By Barbara Broggelwirth MS, RDN, CDN

Sarcopenia is a condition characterized by loss of skeletal muscle mass and function. Although it is primarily a disease of the elderly, its development may be associated with conditions that are not exclusively seen in older persons such as declines in activity, chronic illness, and poor nutrition. It is one of the most important causes of functional decline and loss of independence in older adults.

Research shows that average men and women over age 30 begin losing muscle at a rate of 15 percent per year. Sedentary adults risk losing up to 30 percent of muscle by age 75. Current research also shows that the condition of obesity can lead to fat infiltration into skeletal muscle which in turn leads to muscle wasting. The consequences of sarcopenia are often severe in older adults, as strength and functional declines associated with sarcopenia can contribute to several adverse health outcomes, including loss of function, disability, and frailty which increases risk of falls and mortality. It can also decrease basal metabolic rate – the number of calories we burn at rest – and lead to unintended weight gain.

The good news is that our bodies are very adaptable. Interventions that have been shown to prevent sarcopenia are, you guessed it, increasing activity and providing adequate nutrition. Results of clinical intervention studies in even the oldest and frailest nursing home residents have demonstrated significant functional improvement through a combination of nutrition and resistance exercise when combined with adequate protein. One study looked at 100 long-term care facility residents in their 80’s and 90’s who were enrolled in a supervised weight training program. At the end of 10 weeks, some of the results were so positive that a number of residents were able to switch from using a walker to a cane.

It is never too late or too soon to begin fighting sarcopenia. In three to four months, adults can increase strength by two to three times their current strength ability with resistance training.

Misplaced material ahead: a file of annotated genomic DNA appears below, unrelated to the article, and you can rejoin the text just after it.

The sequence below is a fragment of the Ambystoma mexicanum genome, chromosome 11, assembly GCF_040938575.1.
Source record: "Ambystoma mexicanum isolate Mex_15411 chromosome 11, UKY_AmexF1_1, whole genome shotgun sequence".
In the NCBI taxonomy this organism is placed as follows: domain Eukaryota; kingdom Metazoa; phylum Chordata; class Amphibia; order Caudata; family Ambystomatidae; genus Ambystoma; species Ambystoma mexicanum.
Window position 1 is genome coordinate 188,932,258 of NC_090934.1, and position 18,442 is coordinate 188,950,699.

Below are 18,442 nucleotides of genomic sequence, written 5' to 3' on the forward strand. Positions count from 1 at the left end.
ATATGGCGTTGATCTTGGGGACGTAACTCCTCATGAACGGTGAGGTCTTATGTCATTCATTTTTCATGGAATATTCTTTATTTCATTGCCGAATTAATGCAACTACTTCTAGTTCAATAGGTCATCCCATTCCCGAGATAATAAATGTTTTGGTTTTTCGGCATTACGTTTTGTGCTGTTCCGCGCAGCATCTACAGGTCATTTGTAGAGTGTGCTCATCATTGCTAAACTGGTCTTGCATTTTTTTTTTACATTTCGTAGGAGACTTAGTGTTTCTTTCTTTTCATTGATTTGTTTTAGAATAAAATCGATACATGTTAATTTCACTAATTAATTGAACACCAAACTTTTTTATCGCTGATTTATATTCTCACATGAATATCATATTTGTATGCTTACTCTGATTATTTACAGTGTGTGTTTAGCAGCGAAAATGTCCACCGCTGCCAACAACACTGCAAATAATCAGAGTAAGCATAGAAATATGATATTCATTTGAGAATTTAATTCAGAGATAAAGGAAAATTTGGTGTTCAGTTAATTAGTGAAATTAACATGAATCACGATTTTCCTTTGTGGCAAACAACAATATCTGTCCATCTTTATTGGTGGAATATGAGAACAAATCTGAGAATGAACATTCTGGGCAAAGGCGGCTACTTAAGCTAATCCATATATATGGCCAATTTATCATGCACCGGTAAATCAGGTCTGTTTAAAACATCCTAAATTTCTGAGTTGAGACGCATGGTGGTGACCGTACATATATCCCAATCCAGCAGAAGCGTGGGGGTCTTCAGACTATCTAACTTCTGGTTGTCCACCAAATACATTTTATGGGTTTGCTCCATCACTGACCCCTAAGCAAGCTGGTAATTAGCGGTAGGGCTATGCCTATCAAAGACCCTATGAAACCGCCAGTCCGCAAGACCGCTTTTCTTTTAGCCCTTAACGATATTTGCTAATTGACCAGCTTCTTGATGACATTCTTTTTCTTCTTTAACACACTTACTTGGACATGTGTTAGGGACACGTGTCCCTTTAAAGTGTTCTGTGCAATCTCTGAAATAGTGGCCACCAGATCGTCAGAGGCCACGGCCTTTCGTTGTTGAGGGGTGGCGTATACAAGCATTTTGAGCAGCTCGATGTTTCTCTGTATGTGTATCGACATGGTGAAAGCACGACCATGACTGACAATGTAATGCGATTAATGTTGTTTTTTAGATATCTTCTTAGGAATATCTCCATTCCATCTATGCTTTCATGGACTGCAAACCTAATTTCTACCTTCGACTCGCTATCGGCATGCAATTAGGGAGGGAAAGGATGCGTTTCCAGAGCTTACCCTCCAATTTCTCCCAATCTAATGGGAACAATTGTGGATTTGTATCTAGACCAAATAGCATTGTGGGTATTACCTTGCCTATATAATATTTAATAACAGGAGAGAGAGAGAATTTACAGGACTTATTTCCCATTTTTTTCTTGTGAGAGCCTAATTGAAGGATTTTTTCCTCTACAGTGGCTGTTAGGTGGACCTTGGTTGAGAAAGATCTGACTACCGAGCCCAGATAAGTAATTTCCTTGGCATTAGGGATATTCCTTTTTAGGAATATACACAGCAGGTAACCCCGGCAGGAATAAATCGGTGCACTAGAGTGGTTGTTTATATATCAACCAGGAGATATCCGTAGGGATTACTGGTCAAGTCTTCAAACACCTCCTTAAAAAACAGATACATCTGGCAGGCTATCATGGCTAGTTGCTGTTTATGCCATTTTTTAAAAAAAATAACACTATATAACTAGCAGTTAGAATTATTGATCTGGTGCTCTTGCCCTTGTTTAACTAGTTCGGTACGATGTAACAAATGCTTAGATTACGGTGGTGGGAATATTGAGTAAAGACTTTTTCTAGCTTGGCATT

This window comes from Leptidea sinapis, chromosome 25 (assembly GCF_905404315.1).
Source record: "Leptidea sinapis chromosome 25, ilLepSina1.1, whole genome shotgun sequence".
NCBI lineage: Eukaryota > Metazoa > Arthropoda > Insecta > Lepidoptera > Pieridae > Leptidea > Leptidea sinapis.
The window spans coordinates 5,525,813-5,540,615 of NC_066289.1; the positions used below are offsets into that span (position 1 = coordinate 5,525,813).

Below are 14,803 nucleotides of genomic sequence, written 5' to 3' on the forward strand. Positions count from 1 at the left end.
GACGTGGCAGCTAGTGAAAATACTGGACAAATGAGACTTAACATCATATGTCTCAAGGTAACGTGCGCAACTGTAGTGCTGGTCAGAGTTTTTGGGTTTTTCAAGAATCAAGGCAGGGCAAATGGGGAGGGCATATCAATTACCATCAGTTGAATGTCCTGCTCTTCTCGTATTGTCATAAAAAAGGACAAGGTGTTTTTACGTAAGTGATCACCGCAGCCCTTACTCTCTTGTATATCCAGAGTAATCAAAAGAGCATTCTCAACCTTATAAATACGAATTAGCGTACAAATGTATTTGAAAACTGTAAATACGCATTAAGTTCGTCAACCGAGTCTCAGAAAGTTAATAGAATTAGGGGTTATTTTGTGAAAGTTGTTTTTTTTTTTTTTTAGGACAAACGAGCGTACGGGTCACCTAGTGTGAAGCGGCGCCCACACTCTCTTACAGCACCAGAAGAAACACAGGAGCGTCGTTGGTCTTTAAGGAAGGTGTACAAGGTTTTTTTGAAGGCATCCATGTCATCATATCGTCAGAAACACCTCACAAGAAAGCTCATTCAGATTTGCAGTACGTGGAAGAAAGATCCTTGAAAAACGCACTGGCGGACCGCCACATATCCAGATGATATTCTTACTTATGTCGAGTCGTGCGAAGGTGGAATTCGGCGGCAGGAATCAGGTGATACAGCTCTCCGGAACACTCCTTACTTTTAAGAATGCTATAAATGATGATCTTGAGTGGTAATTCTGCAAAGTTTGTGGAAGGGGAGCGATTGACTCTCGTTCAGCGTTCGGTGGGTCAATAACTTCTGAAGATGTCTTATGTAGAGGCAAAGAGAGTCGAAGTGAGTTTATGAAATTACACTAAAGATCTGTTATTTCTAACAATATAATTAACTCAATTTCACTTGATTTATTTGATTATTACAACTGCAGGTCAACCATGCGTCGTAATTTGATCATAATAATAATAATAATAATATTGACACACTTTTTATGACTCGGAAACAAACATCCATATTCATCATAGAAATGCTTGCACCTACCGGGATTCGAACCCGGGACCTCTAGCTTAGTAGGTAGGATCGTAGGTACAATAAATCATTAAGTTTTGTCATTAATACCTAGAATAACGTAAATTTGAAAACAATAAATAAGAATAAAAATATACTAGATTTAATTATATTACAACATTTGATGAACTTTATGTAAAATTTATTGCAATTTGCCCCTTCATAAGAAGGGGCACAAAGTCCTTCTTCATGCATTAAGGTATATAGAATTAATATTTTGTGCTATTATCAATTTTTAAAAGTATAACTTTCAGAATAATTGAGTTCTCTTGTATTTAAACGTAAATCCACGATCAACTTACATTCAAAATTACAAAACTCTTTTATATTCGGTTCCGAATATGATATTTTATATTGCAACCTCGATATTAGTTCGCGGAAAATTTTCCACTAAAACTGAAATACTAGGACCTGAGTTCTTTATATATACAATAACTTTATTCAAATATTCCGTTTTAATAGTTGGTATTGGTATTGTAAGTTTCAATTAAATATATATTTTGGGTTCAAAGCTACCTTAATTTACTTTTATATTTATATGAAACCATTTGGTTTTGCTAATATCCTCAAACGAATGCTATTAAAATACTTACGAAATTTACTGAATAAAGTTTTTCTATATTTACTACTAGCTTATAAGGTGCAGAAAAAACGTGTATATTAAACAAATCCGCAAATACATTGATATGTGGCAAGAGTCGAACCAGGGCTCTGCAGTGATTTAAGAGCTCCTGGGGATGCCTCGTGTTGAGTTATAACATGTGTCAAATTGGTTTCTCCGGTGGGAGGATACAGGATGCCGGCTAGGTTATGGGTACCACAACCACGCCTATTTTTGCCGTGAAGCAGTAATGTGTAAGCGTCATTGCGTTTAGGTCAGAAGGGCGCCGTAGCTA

Strength or weight training that uses your own body weight or opposing forces (dumbbells, resistance bands) to build strength improves endurance and increases muscles. If you vary your resistance training program through the number of repetitions and sets performed, type of exercise and amount of weight, you will get stronger and maintain muscle mass.

Examples of resistance training are:

  • Free weights – dumbbells or barbells
  • Weight machines – devices with adjustable seats and handles attached to weights
  • Medicine balls – weighted balls
  • Resistance bands –portable bands that can be adapted to most workouts and provide continuous resistance throughout the movement
  • Body weight –squats, push-ups, and chin-ups
  • Kettle bells- cast iron weight with a single handle to help with weighted balance and stability of muscles

Components of a strength training program include:

  • Set – group of repetitions performed without rest (two sets of squats by 15 reps would mean you do 15 squats then rest muscles before doing another 15)
  • Repetitions – number of times you continuously repeat each exercise in a set
  • Weight – different weights or resistance (varying dumbbell and weights, machines and weight, resistance band strength)
  • Rest – you need to rest between sets. Rest periods vary depending on the intensity of exercise
  • Variety – changing your routine, introducing new exercises, and challenging your muscles



  1. Walston, J. D. (2012). Sarcopenia in older adults. Current Opinion in Rheumatology, 24(6), 623–627.
  2. Zayback-Drepaniotis, MS, RDN, CDN, N. (2017). Resistance Training and Your Health [web log].


Barbara Broggelwirth MS, RDN, CDN is a registered dietitian nutritionist who works with Bariatric and Medical Weight Management patients to help them achieve their health and weight loss goals.